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Tests Show Cockatoo Is No Bird-Brain

posted 4 Jul 2013, 08:36 by Mpelembe   [ updated 4 Jul 2013, 08:36 ]

Goffin's cockatoo, a bird species native to Indonesia, has revealed hidden depths of intelligence in a series of experiments requiring solutions to complex problems. A team of scientists say they were surprised at the determination and problem-solving skills shown by ten untrained birds when challenged to unlock a box containing a treat.

 VIENNAAUSTRIA (RECENT) (AUERSPERG, KACELNIK AND VON BAYERN) -  A team of scientists from Oxford University, the University of Vienna, and the Max Planck Institute, has reported in PLOS ONE a study in which ten untrained Goffin's cockatoos [Cacatua goffini] were presented with a box showing a cashew nut behind a transparent door. The door was secured by a series of five different interlocking devices, each one jamming the next one along in the series.

To retrieve the nut the birds had to first remove a pin, then a screw, then a bolt, then turn a wheel 90 degrees, and then shift a latch sideways. One bird, called 'Pipin', cracked the problem unassisted in less than two hours. Others did it after being helped either by being presented with the series of locks incrementally or by being allowed to watch another bird complete the process.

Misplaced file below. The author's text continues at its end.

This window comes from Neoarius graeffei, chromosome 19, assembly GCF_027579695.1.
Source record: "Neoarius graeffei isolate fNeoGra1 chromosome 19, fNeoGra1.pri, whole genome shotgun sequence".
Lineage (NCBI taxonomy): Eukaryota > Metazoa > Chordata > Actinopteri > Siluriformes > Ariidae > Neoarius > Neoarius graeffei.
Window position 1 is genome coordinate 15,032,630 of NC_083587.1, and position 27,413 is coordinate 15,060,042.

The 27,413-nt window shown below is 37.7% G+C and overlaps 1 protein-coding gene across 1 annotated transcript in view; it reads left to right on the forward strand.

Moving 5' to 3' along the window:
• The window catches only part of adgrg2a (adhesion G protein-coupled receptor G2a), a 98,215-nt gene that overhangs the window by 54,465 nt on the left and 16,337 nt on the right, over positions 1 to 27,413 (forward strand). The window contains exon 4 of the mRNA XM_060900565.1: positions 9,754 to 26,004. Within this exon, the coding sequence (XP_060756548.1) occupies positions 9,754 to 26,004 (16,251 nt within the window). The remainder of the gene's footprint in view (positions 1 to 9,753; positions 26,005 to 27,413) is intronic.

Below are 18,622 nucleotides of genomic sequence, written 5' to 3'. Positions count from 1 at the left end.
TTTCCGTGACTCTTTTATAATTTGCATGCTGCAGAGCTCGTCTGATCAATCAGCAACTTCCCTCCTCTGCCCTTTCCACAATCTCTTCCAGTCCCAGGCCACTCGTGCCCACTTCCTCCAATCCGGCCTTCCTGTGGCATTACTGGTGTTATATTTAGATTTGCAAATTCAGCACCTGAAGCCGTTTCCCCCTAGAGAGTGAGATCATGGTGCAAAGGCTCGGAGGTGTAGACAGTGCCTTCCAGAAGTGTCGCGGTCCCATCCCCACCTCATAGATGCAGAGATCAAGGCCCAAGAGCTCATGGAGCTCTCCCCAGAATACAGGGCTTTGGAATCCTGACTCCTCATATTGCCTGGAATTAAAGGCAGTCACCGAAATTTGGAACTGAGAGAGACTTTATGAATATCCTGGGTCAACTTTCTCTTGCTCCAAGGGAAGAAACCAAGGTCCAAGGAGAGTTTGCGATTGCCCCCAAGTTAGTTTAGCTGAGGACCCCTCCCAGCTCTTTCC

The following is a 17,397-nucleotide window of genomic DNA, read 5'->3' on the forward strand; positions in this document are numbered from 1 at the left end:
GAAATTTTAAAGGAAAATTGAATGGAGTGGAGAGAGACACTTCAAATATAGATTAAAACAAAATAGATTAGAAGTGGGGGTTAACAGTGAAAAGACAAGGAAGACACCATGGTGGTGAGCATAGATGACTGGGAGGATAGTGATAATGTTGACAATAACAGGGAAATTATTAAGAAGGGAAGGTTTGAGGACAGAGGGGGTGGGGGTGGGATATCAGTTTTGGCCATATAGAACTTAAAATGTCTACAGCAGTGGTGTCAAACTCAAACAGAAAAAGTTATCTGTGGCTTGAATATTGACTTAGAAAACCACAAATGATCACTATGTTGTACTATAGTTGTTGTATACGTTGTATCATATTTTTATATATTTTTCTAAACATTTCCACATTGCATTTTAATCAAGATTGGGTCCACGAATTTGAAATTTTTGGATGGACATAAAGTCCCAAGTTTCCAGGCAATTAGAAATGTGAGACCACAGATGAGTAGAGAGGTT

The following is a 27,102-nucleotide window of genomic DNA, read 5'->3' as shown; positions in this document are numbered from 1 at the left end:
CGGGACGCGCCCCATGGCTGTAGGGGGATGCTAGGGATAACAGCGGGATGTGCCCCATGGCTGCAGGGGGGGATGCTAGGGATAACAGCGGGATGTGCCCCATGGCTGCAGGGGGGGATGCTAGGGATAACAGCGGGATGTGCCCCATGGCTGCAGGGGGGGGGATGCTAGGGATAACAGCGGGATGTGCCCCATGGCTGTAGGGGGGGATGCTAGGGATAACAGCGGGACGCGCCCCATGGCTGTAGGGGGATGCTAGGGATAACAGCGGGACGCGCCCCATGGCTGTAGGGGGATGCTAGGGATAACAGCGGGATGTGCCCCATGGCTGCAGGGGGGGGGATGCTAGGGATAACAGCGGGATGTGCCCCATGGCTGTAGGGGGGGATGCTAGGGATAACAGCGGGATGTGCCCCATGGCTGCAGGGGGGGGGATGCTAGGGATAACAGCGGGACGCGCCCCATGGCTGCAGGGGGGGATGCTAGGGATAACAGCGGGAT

The scientists were interested in the birds' progress towards the solution, and on what they had learned once they had solved the problem.

The team found that the birds worked determinedly to sort one obstacle after another even though they were only rewarded with the nut once they had solved the problem presented by all five devices.

The scientists suggest that the birds seemed to progress as if they employed a 'cognitive ratchet' process where tasks once learned were rarely forgotten the next time.

After the cockatoos mastered the entire sequence the scientists investigated whether the birds had learnt how to repeat a sequence of actions or instead responded to the effect of each lock.

Dr Alice Auersperg, who led the study at the Goffin Laboratory at Vienna University, said: "After they had solved the initial problem, we confronted six subjects with so-called 'Transfer tasks' in which some locks were re-ordered, removed, or made non-functional. Statistical analysis showed that they reacted to the changes with immediate sensitivity to the novel situation."

Professor Alex Kacelnik of Oxford University's Department of Zoology, a co-author of the study, said: "We cannot prove that the birds understand the physical structure of the problem as an adult human would, but we can infer from their behaviour that they are sensitive to how objects act on each other, and that they can learn to progress towards a distant goal without being rewarded step-by-step."